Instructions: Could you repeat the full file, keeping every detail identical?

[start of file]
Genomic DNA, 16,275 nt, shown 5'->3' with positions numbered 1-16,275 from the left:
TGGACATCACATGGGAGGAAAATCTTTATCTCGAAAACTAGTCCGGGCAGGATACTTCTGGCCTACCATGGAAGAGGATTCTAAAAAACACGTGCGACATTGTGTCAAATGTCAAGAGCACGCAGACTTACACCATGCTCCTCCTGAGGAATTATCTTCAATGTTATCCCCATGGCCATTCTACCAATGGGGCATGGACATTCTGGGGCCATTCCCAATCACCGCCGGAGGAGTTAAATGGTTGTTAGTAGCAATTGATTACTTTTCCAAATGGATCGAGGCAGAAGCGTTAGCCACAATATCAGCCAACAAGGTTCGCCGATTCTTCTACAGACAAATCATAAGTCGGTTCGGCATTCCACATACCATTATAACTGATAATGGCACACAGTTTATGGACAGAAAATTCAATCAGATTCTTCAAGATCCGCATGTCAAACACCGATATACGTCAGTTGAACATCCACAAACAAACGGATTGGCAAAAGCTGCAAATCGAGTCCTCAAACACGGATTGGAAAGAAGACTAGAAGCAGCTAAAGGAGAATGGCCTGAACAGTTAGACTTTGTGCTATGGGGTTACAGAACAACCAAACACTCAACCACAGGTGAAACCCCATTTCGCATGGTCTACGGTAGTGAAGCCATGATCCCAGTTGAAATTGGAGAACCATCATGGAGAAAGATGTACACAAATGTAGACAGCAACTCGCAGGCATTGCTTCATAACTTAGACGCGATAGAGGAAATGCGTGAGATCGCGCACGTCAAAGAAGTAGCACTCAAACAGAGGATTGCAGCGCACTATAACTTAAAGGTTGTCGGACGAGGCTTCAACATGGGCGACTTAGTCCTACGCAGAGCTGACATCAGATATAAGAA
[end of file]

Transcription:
Genomic DNA, 16,275 nt, shown 5'->3' with positions numbered 1-16,275 from the left:
TGGACATCACATGGGAGGAAAATCTTTATCTCGAAAACTAGTCCGGGCAGGATACTTCTGGCCTACCATGGAAGAGGATTCTAAAAAACACGTGCGACATTGTGTCAAATGTCAAGAGCACGCAGACTTACACCATGCTCCTCCTGAGGAATTATCTTCAATGTTATCCCCATGGCCATTCTACCAATGGGGCATGGACATTCTGGGGCCATTCCCAATCACCGCCGGAGGAGTTAAATGGTTGTTAGTAGCAATTGATTACTTTTCCAAATGGATCGAGGCAGAAGCGTTAGCCACAATATCAGCCAACAAGGTTCGCCGATTCTTCTACAGACAAATCATAAGTCGGTTCGGCATTCCACATACCATTATAACTGATAATGGCACACAGTTTATGGACAGAAAATTCAATCAGATTCTTCAAGATCCGCATGTCAAACACCGATATACGTCAGTTGAACATCCACAAACAAACGGATTGGCAAAAGCTGCAAATCGAGTCCTCAAACACGGATTGGAAAGAAGACTAGAAGCAGCTAAAGGAGAATGGCCTGAACAGTTAGACTTTGTGCTATGGGGTTACAGAACAACCAAACACTCAACCACAGGTGAAACCCCATTTCGCATGGTCTACGGTAGTGAAGCCATGATCCCAGTTGAAATTGGAGAACCATCATGGAGAAAGATGTACACAAATGTAGACAGCAACTCGCAGGCATTGCTTCATAACTTAGACGCGATAGAGGAAATGCGTGAGATCGCGCACGTCAAAGAAGTAGCACTCAAACAGAGGATTGCAGCGCACTATAACTTAAAGGTTGTCGGACGAGGCTTCAACATGGGCGACTTAGTCCTACGCAGAGCTGACATCAGATATAAGAA